So, with all these issues, how do we ever approach the truth? 

The way we do this at Thrive is through a core belief in integrating experiential sampling techniques, such as Ecological Momentary Assessment (EMA), into our bi-directional cloud-based platform. Ecological Momentary Assessment refers to a set of gold-standard data collection techniques developed in clinical and experimental research. These techniques are designed around holding brief (Momentary) interactions in an individual’s current, real-life (Ecological) environment, that not only inform but also collect (Assessment) information (15, 16). 

Ecological Momentary Assessments offers a means to reducing the impact of each of the factors discussed above. For example, after initial reactivity common to almost every new process or technique, Thrive experiences are responded to in much the same way as people do in emails, slack channels, and text messages. No white lab coats, less demand characteristics. 

Additionally, as information can be collected in-situ, as an individual is working and thinking in the moment, recall bias can be greatly reduced. Because Thrive experiences are easy to create and edit on the fly, information can be provided to reduced heuristic biases such as recognition and availability heuristics. 

It should be noted that there is no perfect assessment, or set of questions, or method of interviewing, that will avoid the impact of heuristics and biases. The best course of action is incrementally increasing in our probabilistic understanding of actions, beliefs, decisions, and outcomes through a continual dialogue over time. In such a dialogue, common ground can be defined over-time, and the information collected and distributed can be adapted to fit changing contexts and psychology. 

For some examples of how Thrive applies the science discussed above, check out our product page, and give us a call. Let’s get to work. 

 

Thanks for reading – JZ

 

Additional Reading

 

  1. Orne, M. T. (1962). On the social psychology of the psychological experiment: With particular reference to demand characteristics and their implications. American psychologist, 17(11), 776-783.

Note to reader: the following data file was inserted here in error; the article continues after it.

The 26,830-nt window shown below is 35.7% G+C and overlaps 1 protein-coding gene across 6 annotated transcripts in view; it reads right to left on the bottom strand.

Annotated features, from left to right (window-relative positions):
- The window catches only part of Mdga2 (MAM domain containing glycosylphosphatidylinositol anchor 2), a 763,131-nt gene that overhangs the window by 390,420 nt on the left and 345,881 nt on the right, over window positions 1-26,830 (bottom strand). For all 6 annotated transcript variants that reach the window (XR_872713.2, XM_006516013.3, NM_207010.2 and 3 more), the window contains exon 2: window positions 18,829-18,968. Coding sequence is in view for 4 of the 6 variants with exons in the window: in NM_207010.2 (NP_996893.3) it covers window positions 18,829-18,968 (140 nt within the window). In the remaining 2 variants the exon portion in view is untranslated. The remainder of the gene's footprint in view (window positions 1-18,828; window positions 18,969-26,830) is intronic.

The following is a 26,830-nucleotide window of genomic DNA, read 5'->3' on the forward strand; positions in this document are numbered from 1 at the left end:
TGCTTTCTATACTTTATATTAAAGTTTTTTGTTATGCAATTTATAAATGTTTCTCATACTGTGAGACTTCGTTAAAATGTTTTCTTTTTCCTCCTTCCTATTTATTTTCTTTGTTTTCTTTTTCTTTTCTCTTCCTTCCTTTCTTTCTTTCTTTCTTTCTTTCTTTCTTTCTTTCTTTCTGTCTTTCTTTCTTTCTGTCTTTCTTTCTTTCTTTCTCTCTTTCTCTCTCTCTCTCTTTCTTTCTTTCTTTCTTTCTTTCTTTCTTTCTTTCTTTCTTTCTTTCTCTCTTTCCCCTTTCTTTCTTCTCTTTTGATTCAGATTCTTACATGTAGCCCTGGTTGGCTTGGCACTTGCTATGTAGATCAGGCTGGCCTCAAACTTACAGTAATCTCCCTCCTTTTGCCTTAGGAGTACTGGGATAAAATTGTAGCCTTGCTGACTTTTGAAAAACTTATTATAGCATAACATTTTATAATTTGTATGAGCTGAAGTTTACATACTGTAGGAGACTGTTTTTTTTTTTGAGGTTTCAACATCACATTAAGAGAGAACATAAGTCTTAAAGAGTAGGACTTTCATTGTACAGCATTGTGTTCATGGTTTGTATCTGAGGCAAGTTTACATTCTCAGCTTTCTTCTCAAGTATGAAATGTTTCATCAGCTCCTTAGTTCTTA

2. Nichols, A. L., & Maner, J. K. (2008). The good-subject effect: Investigating participant demand characteristics. The Journal of general psychology, 135(2), 151-166.
  3. Coughlin, S. S. (1990). Recall bias in epidemiologic studies. Journal of clinical epidemiology, 43(1), 87-91.
  4. Raphael, K. (1987). Recall bias: a proposal for assessment and control. International journal of epidemiology, 16(2), 167-170.
  5. Hyman Jr, I. E., & Loftus, E. F. (1998). Errors in autobiographical memory. Clinical psychology review, 18(8), 933-947.
  6. Nader, K., & Einarsson, E. Ö. (2010). Memory reconsolidation: an update. Annals of the New York Academy of Sciences, 1191(1), 27-41.
  7. Alberini, C. M., & LeDoux, J. E. (2013). Memory reconsolidation. Current Biology, 23(17), R746-R750.
  8. Kikuchi, H., Yoshiuchi, K., Miyasaka, N., Ohashi, K., Yamamoto, Y., Kumano, H., … & Akabayashi, A. (2006). Reliability of recalled self‐report on headache intensity: investigation using ecological momentary assessment technique. Cephalalgia, 26(11), 1335-1343.
  9. Horvath, F. W. (1982). Forgotten unemployment: recall bias in retrospective data. Monthly Labor Review, 105(3), 40-43.
  10. Shiffman, S., Hufford, M., Hickcox, M., Paty, J. A., Gnys, M., & Kassel, J. D. (1997). Remember that? A comparison of real-time versus retrospective recall of smoking lapses. Journal of consulting and clinical psychology, 65(2), 292-300.
  11. Hertwig, R., Fanselow, C., & Hoffrage, U. (2003). Hindsight bias: How knowledge and heuristics affect our reconstruction of the past. Memory, 11(4-5), 357-377.
  12. Goldstein, D. G., & Gigerenzer, G. (2002). Models of ecological rationality: the recognition heuristic. Psychological review, 109(1), 75-90.
  13. Tversky, A., & Kahneman, D. (1973). Availability: A heuristic for judging frequency and probability. Cognitive psychology, 5(2), 207-232.
  14. Schwarz, N., Bless, H., Strack, F., Klumpp, G., Rittenauer-Schatka, H., & Simons, A. (1991). Ease of retrieval as information: another look at the availability heuristic. Journal of Personality and Social psychology, 61(2), 195-202.
  15. Shiffman, S., Stone, A. A., & Hufford, M. R. (2008). Ecological momentary assessment. Annu. Rev. Clin. Psychol., 4, 1-32.
  16. Stone, A. A., & Shiffman, S. (1994). Ecological momentary assessment (EMA) in behavorial medicine. Annals of Behavioral Medicine, 199-202.